11. Starmill

    Starmill Events Co-ordinator

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    I think long-term, the answer is to give the customer a choice about which ticket eactly they want for each leg after their journey after split options have been generated.

    This would give the customer more options and informed choice, solving the problem we see here, but there are may reasons why this might be desirable apart from this situation. For example, it might be the case that one of the tickets is a Standard Advance, and a First Advance is avilable at £5 more. Another Standard Advance in the same journey might only have the upgrade to First option of the First Anytime Single, which could easily be a £200 differnece. For this reason the customer might want to upgrade to first but only for part of their journey. In addition it might be that the customer has utility in off peak tickets for part of their journey only, either at the end or the beginning, as this will allow them to wait for their Advance booked service or spend one of their connections at a more personally desirable location, for just a small premium price over a long chain of Advances. A good example of this is I once booked two Advances Bristol Parkway to Cheltenham Spa (and return) which came to ~20p less than the CDR fare which would have been valid, as part of a longer journey to Birmingham, through Trainsplit. If the option had existed to swap the two Advances for the CDR at a marginal cost of ~20p, I would have taken it to provide extra flexibility in the event of either disruption or a change of plans.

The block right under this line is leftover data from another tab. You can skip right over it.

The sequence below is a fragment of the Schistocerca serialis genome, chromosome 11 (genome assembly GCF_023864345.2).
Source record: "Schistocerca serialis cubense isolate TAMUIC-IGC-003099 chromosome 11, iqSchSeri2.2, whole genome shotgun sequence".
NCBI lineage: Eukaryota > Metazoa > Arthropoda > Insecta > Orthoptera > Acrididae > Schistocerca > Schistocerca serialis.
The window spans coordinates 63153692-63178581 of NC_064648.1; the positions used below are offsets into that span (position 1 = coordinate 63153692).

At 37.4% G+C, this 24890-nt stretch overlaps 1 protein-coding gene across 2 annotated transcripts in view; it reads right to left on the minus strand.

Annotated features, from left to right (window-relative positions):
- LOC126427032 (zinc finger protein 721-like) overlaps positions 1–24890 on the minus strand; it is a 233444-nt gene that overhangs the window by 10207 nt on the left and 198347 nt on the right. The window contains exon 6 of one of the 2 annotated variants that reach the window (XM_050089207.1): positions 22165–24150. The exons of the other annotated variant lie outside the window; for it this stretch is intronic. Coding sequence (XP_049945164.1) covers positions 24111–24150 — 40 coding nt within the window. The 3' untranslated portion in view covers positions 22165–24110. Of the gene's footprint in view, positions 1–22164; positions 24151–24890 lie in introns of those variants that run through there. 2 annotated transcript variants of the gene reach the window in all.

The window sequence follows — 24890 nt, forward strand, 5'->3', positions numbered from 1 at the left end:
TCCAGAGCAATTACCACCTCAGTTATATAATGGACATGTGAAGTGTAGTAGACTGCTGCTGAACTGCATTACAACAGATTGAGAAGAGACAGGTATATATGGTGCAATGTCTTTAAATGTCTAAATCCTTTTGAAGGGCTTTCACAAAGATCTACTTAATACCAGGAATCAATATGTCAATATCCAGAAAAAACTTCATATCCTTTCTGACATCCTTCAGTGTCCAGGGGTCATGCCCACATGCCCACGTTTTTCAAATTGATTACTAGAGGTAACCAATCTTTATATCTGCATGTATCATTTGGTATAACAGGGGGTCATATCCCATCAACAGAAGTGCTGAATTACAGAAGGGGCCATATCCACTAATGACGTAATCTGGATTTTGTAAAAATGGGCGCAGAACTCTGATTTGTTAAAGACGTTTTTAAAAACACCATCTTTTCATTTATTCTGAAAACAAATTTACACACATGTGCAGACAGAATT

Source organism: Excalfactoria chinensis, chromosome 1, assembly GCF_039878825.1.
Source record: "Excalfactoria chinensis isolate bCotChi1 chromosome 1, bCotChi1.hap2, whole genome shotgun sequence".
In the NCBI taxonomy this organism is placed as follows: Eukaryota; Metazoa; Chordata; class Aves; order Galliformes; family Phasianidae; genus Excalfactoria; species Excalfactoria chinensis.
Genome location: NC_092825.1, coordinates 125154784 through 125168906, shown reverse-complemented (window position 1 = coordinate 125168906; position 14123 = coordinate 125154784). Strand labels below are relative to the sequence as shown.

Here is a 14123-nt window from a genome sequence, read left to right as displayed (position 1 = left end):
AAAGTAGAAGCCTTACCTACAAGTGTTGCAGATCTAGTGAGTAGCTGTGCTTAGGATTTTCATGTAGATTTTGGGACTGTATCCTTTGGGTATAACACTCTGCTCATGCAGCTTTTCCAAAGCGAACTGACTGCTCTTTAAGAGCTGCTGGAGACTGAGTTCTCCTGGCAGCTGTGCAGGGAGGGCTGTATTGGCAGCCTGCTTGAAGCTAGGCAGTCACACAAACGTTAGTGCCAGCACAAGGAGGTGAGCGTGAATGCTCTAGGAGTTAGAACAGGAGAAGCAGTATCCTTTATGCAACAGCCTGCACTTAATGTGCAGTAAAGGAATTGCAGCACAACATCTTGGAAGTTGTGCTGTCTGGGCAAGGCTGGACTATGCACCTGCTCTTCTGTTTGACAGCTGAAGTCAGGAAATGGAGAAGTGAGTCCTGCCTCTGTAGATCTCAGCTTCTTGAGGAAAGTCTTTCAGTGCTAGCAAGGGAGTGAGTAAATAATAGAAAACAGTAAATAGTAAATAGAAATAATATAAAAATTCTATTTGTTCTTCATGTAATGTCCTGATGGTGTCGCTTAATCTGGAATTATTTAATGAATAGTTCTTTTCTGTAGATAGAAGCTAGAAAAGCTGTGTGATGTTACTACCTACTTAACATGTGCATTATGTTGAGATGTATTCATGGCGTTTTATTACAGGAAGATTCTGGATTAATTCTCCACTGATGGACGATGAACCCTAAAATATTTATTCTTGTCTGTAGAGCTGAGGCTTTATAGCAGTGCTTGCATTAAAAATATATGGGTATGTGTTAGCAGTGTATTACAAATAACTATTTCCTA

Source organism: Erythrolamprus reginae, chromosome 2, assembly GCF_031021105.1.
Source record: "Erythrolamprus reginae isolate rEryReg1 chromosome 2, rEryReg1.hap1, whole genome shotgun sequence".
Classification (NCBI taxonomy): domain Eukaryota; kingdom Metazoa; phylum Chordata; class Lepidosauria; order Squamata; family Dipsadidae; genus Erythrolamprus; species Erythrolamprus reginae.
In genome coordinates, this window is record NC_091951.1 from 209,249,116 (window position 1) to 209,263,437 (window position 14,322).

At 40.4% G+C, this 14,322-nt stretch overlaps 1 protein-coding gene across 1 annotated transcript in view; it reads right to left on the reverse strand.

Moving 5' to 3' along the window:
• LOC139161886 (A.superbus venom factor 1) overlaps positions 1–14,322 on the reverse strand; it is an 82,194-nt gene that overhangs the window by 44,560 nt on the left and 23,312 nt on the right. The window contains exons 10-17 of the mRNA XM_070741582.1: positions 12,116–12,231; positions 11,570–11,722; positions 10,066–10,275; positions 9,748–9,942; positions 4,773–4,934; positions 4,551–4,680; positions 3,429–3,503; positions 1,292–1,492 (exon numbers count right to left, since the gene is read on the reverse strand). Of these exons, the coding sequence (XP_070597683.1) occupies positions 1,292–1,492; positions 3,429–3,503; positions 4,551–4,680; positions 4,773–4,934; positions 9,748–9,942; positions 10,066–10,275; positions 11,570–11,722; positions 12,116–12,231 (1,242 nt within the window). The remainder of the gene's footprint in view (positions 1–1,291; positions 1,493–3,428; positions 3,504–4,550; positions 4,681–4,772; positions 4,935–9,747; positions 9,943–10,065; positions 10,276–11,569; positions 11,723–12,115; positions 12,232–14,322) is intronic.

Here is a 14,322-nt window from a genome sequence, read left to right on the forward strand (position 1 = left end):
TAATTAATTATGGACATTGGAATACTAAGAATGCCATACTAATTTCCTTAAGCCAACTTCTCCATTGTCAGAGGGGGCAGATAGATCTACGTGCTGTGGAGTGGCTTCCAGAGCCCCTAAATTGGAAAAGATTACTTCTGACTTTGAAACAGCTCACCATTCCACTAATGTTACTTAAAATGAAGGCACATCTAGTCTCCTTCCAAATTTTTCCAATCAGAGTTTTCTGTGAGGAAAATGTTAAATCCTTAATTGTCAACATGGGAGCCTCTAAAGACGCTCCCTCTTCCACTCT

This is more likely to be an 'expert feature' though and I think the typical customer will want to be able to just select 'reccomended tickets' and have done with it, rather than being asked about each leg if they're interested in a £10 upgrade to First Class for 45 minutes of their journey only, or if they want to swap two Advances for a flexible return for 40p.

    It is close to impossible to get value for money out of an Advance ticket in each direction from a same-day return journey after 0829 between Bristol Parkway and Cheltenham Spa. It is very unlikely you will be able to beat the £10 CDR by more than a few pence, which makes in unworthwhile. A similar situation exists on both EMT and Northern between Nottingham and Sheffield, where if you compare respective Advance and CDR prices, even with two of the cheapest Advances you are only just beating the CDR price.